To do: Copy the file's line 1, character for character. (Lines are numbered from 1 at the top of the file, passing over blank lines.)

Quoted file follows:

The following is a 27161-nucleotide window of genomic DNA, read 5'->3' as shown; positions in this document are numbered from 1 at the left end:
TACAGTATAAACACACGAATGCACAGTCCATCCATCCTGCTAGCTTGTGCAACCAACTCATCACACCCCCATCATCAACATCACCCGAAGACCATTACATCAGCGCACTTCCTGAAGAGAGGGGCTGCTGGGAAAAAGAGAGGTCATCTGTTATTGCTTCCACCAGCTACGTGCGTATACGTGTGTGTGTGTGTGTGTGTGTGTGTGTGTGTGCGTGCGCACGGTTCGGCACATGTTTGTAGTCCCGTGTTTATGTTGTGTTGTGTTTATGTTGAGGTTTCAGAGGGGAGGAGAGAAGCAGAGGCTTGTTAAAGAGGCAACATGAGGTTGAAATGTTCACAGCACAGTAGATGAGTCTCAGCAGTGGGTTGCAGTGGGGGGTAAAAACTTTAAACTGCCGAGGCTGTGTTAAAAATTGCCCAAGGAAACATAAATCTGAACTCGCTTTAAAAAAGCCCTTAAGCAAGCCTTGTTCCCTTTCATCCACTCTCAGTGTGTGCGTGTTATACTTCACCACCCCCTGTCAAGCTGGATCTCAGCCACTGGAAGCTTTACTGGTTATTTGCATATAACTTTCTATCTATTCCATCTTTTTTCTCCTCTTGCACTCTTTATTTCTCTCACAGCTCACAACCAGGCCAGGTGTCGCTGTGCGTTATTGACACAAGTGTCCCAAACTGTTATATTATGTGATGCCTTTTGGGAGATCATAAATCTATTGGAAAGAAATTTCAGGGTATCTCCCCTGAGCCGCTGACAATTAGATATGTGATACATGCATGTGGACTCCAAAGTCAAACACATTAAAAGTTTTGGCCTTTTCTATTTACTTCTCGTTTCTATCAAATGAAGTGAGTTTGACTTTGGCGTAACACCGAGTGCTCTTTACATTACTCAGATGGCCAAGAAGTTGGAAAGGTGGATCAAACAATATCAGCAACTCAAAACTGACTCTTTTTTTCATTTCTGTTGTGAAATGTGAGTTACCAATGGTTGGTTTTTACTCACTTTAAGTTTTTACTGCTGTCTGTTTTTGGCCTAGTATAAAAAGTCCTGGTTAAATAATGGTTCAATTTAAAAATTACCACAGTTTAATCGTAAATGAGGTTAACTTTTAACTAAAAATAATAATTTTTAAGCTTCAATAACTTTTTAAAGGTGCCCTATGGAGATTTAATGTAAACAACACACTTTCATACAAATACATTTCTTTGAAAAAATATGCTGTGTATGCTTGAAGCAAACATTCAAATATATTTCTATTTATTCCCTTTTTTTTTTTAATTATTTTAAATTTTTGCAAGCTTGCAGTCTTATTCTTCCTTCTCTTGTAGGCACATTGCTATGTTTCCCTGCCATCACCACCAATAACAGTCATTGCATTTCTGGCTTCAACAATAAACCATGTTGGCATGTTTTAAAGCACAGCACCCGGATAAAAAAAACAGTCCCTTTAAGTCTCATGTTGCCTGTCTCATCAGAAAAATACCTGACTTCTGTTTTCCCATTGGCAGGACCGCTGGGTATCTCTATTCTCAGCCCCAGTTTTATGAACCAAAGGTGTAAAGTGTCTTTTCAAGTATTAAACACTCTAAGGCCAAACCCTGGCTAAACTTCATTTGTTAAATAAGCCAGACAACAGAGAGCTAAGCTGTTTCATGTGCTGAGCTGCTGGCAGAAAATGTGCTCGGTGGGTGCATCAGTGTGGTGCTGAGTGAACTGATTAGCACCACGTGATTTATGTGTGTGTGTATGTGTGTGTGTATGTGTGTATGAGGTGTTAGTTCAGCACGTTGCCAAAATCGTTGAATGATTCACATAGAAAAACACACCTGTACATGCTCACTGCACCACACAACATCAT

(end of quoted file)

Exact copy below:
The following is a 27161-nucleotide window of genomic DNA, read 5'->3' as shown; positions in this document are numbered from 1 at the left end: